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Program helps communities prepare for drought

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Opinions from Capital Press readers.

In 2012, two-thirds of the continental United States was affected by drought.

The losses were staggering: $30 billion to agriculture alone and far more when you add the damages to water supplies, tourism, transportation, and near-shore fisheries. Fighting drought-related wildfires tacked on another $1 billion.

“Last year, the worst drought in generations devastated farms and ranches across the nation,” USDA Secretary Tom Vilsack said earlier this fall. “But our work isn’t done and we can always better prepare for the future.”

Drought will likely be an issue for the foreseeable future. A recent article in Scientific American magazine, for example, pointed out the similarities between conditions in the American Southwest and those in Australia before that country’s devastating 10-year Millennial Drought.

In response to requests from communities, businesses and farmers and ranchers around the country, the federal government a few weeks ago announced the National Drought Resilience Partnership. It’s an effort to streamline access to federal agency drought recovery resources and provide information about conditions, among other tasks. But there is much that local governments, non-profits and community water-based organizations can do to prepare for, mitigate and recover from the effects of drought.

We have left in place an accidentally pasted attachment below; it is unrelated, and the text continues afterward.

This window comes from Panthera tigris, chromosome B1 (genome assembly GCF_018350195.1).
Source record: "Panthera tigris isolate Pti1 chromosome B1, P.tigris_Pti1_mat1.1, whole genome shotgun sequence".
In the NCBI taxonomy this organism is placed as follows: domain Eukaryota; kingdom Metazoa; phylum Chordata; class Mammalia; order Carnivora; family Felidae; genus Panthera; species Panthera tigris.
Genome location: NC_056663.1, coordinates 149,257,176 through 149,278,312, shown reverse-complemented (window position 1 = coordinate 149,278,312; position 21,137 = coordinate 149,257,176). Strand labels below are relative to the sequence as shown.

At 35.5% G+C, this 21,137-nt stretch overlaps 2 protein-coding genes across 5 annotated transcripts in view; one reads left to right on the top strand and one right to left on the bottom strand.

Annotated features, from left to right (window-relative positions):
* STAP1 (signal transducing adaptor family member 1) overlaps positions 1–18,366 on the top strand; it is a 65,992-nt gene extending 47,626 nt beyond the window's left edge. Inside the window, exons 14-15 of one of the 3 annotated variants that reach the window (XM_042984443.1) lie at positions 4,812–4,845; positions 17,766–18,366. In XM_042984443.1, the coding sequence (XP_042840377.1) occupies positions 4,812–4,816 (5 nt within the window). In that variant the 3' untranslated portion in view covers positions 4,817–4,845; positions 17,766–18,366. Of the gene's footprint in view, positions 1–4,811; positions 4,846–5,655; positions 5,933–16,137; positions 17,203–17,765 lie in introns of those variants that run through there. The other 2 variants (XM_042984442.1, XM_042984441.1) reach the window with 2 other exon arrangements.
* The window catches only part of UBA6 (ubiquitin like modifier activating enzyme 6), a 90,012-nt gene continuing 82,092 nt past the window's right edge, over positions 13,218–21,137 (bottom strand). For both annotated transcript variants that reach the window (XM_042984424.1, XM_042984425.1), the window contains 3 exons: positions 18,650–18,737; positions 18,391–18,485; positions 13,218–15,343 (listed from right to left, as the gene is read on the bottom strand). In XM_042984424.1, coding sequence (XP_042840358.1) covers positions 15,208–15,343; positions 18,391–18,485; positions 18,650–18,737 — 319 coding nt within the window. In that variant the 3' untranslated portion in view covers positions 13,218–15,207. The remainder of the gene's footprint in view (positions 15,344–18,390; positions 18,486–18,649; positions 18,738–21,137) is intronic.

With that in mind the National Center for Appropriate Technology is developing the Drought Relief Corps, a program designed to apply the energy of the nation’s youth to the issue. Similar to the AmeriCorps programs FoodCorps and EnergyCorps that NCAT has developed and managed for years, DRC will match well-qualified members with host organizations. Together, the host organizations and DRC members will design and carry out drought plans tailored for the area, with support and training from NCAT.

You can help your community prepare. For more information about DRC and becoming a partnering organization, go online at http://drought.ncat.org/ or call Carl Little at 406- 494-4572.

Carl Little

Sustainable Agriculture Programs Manager

National Center for Appropriate Technology

Butte, Mont.

It’s time to re-introduce hemp

It’s encouraging to see more states working to allow hemp cultivation (Kentucky officials again approach DEA on hemp issue, Nov. 27). It’s time to Re-introduce hemp as a component of American agriculture.

Colorado Re-legalized hemp cultivation when it simultaneously Re-legalized cannabis (marijuana) a year ago and the sky has not fallen in. Now free American farmers may grow hemp just like communist Chinese farmers.

Stan White

Dillon, Colo.



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